Toward the inter-connectedness of life


Two positive developments in recent weeks indicate a clear understanding and the taking of concrete action with regard to the direct link between two sets of twin issues: homelessness and the absence of adequate affordable housing, on the one hand, are directly related to poverty and the broader realities of economic marginalization, on the other.
Those considerations were highlighted in Toronto Mayor John Tory’s announcement earlier this month that the city’s Open Door housing plan will be strengthened by a system of fast-track approvals and incentives. More specifically, five city-owned lots will be released immediately and 30y more will be provided in the near future to boost the private sector’s building of affordable housing.
Equally encouraging was the one-day event Homeless Connect Toronto 2015 at Mattamy Athletic Centre (formerly Maple Leaf Gardens) on Nov. 8. It was a joint effort involving 150 enthusiastic and caring volunteers from 70 agencies. It resulted in 500 homeless persons receiving, free of charge, basic toiletries and utility items plus a full range of services that included health care and personal grooming, in addition to counseling and advisory services for ongoing health care, housing, training and employment.
For the outstanding success of that event, full credit and congratulations are in order for Executive Director Melody Li, her team of volunteers who came from all walks of life, and for co-host Ryerson University.
The point has been made over and over again that a caring society and a caring economy must go hand in hand. It is also generally agreed that for both of these objectives to be achieved the required policies and programs must be comprehensive, holistic and sustainably long-term.
The logic of those three criteria is vitally strategic. The policies and programs must be comprehensive so as to address all aspects of the subject. They must be holistic because they need to feed into and be supported by all the other policies and programs of our various levels of government. And they have to be sustainably long-term in order to fit into a vision that provides for both prevention and cure of the ills and deficiencies of our society and our systems.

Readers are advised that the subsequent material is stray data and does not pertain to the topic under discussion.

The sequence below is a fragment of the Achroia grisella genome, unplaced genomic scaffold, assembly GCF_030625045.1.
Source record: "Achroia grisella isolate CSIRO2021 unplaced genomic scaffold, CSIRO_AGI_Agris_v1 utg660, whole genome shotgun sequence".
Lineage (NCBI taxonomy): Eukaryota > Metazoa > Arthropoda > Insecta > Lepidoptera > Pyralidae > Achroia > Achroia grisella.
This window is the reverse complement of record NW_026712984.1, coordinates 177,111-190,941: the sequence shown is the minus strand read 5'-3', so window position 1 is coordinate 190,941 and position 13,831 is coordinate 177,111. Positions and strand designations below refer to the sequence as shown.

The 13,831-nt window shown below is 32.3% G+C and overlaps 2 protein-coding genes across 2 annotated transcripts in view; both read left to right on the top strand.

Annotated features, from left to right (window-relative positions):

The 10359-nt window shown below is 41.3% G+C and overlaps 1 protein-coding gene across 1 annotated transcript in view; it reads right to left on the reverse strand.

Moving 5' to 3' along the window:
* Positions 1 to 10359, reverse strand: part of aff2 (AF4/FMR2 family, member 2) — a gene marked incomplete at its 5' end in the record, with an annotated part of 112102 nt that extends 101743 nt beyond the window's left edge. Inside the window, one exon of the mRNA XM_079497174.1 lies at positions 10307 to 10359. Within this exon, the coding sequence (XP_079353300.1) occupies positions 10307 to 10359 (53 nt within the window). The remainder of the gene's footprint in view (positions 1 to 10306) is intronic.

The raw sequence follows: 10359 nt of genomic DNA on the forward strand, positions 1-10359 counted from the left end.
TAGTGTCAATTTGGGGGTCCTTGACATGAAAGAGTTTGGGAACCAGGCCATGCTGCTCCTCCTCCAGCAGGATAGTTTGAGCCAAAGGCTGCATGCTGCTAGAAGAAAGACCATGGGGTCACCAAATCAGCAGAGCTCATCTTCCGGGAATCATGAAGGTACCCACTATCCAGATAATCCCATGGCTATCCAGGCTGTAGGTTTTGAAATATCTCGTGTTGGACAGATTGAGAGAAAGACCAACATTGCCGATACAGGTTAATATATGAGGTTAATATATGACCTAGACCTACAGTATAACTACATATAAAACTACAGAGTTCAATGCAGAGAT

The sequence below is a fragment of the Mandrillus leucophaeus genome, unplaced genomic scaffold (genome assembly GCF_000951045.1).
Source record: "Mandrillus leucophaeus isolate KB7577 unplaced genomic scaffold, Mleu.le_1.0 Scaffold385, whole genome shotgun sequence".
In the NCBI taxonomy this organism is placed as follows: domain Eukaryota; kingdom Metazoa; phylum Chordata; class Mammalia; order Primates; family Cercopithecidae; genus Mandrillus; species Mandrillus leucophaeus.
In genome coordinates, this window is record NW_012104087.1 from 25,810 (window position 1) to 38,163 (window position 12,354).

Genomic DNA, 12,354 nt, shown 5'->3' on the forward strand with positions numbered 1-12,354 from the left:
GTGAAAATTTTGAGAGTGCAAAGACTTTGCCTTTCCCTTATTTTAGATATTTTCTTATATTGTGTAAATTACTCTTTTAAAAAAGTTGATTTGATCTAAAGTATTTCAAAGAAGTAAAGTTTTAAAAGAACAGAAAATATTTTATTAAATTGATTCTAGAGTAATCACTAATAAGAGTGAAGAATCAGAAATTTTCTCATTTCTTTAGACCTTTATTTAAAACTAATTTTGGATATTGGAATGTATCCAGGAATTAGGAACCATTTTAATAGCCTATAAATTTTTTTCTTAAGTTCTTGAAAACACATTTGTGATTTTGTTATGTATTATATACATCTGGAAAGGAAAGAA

As Torontonians, we recognize the importance of the contributions being made by every segment of our society (government, private companies, not-for-profit agencies, academia and individual persons). We also recognize that the inter-connectedness of life must be replicated in the integrative nature of the policies and programs that manage our society’s affairs.
For those reasons, The Caribbean Camera thinks it necessary to reproduce the following edited quotations from the work of the Wellesley Institute:
“Every nation that permits people to remain under fetters of preventable disease and [that] permits social conditions to exist that make it impossible for them to be properly fed, clothed and housed so as to maintain a high degree of resistance and physical fitness […] is trampling on a primary principle of democracy.”

“[Every nation that] endorses a wage that does not afford sufficient revenue for the home, [every nation that endorses a wage that does not afford] revenue that will make possible development of a sound mind and body, is trampling on a primary principle of democracy.”

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